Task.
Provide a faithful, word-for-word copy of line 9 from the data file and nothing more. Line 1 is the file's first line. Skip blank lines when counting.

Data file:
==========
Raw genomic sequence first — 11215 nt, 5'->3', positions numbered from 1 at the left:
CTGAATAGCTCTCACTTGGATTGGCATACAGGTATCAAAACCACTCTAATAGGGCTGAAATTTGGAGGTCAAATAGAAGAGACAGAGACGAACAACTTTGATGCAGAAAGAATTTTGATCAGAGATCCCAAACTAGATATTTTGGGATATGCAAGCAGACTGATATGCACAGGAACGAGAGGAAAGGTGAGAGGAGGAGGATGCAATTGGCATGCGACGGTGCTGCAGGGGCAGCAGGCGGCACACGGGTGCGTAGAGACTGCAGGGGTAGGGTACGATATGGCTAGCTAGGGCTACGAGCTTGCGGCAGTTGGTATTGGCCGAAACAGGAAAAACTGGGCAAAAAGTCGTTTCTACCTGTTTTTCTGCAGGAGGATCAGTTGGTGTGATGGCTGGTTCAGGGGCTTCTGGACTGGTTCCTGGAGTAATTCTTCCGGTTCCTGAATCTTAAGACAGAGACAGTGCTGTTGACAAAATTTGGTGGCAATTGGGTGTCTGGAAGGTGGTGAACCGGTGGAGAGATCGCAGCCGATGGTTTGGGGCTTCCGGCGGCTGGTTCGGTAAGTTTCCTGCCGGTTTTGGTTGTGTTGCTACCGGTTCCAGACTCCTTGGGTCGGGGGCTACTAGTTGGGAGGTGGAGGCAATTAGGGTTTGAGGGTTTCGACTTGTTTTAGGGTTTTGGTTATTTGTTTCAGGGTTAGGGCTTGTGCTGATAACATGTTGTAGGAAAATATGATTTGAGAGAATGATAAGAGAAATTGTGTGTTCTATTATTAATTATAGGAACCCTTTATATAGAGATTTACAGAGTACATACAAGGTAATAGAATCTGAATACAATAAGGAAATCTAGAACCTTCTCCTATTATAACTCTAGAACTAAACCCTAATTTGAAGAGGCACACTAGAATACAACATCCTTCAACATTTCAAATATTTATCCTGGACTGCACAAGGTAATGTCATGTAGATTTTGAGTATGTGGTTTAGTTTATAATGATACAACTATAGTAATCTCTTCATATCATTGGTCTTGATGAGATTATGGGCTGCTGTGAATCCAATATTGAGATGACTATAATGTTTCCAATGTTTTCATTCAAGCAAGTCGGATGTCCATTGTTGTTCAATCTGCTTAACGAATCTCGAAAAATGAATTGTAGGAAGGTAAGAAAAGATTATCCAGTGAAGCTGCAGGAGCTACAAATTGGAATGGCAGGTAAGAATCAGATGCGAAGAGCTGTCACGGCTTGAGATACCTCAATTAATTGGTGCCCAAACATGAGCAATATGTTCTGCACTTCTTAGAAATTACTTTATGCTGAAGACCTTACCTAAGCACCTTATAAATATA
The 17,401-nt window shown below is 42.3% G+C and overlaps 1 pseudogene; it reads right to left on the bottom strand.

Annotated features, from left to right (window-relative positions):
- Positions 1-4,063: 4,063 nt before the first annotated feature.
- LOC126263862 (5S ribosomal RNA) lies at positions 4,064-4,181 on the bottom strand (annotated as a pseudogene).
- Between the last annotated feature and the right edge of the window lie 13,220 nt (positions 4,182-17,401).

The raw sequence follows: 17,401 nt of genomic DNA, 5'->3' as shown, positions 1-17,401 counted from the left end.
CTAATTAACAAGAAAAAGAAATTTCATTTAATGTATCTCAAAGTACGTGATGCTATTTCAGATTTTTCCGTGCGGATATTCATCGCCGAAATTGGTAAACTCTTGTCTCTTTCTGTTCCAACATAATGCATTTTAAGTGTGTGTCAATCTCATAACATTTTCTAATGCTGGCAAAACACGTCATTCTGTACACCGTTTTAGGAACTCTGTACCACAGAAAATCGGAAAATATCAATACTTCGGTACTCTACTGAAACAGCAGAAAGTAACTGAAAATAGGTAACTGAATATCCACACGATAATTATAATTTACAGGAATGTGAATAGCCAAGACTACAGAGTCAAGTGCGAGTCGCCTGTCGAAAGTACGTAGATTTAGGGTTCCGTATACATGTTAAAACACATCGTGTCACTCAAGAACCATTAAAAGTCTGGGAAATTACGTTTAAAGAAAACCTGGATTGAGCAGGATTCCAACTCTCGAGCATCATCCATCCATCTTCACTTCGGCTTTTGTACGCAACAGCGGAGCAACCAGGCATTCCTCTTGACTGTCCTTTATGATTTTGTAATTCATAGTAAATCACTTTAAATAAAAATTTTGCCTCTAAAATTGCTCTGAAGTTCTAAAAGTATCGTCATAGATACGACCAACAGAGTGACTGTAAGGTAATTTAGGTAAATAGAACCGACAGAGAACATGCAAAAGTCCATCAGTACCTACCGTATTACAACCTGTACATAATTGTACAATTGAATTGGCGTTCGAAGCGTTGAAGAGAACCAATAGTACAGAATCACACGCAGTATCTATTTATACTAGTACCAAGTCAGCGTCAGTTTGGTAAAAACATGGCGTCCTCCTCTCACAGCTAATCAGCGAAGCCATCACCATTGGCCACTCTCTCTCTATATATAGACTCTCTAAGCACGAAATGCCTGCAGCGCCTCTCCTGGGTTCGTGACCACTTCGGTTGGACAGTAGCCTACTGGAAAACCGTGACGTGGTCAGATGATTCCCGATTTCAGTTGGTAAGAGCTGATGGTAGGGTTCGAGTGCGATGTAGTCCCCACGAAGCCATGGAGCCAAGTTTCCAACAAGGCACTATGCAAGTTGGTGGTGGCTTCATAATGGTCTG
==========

CTAATTAACAAGAAAAAGAAATTTCATTTAATGTATCTCAAAGTACGTGATGCTATTTCAGATTTTTCCGTGCGGATATTCATCGCCGAAATTGGTAAACTCTTGTCTCTTTCTGTTCCAACATAATGCATTTTAAGTGTGTGTCAATCTCATAACATTTTCTAATGCTGGCAAAACACGTCATTCTGTACACCGTTTTAGGAACTCTGTACCACAGAAAATCGGAAAATATCAATACTTCGGTACTCTACTGAAACAGCAGAAAGTAACTGAAAATAGGTAACTGAATATCCACACGATAATTATAATTTACAGGAATGTGAATAGCCAAGACTACAGAGTCAAGTGCGAGTCGCCTGTCGAAAGTACGTAGATTTAGGGTTCCGTATACATGTTAAAACACATCGTGTCACTCAAGAACCATTAAAAGTCTGGGAAATTACGTTTAAAGAAAACCTGGATTGAGCAGGATTCCAACTCTCGAGCATCATCCATCCATCTTCACTTCGGCTTTTGTACGCAACAGCGGAGCAACCAGGCATTCCTCTTGACTGTCCTTTATGATTTTGTAATTCATAGTAAATCACTTTAAATAAAAATTTTGCCTCTAAAATTGCTCTGAAGTTCTAAAAGTATCGTCATAGATACGACCAACAGAGTGACTGTAAGGTAATTTAGGTAAATAGAACCGACAGAGAACATGCAAAAGTCCATCAGTACCTACCGTATTACAACCTGTACATAATTGTACAATTGAATTGGCGTTCGAAGCGTTGAAGAGAACCAATAGTACAGAATCACACGCAGTATCTATTTATACTAGTACCAAGTCAGCGTCAGTTTGGTAAAAACATGGCGTCCTCCTCTCACAGCTAATCAGCGAAGCCATCACCATTGGCCACTCTCTCTCTATATATAGACTCTCTAAGCACGAAATGCCTGCAGCGCCTCTCCTGGGTTCGTGACCACTTCGGTTGGACAGTAGCCTACTGGAAAACCGTGACGTGGTCAGATGATTCCCGATTTCAGTTGGTAAGAGCTGATGGTAGGGTTCGAGTGCGATGTAGTCCCCACGAAGCCATGGAGCCAAGTTTCCAACAAGGCACTATGCAAGTTGGTGGTGGCTTCATAATGGTCTG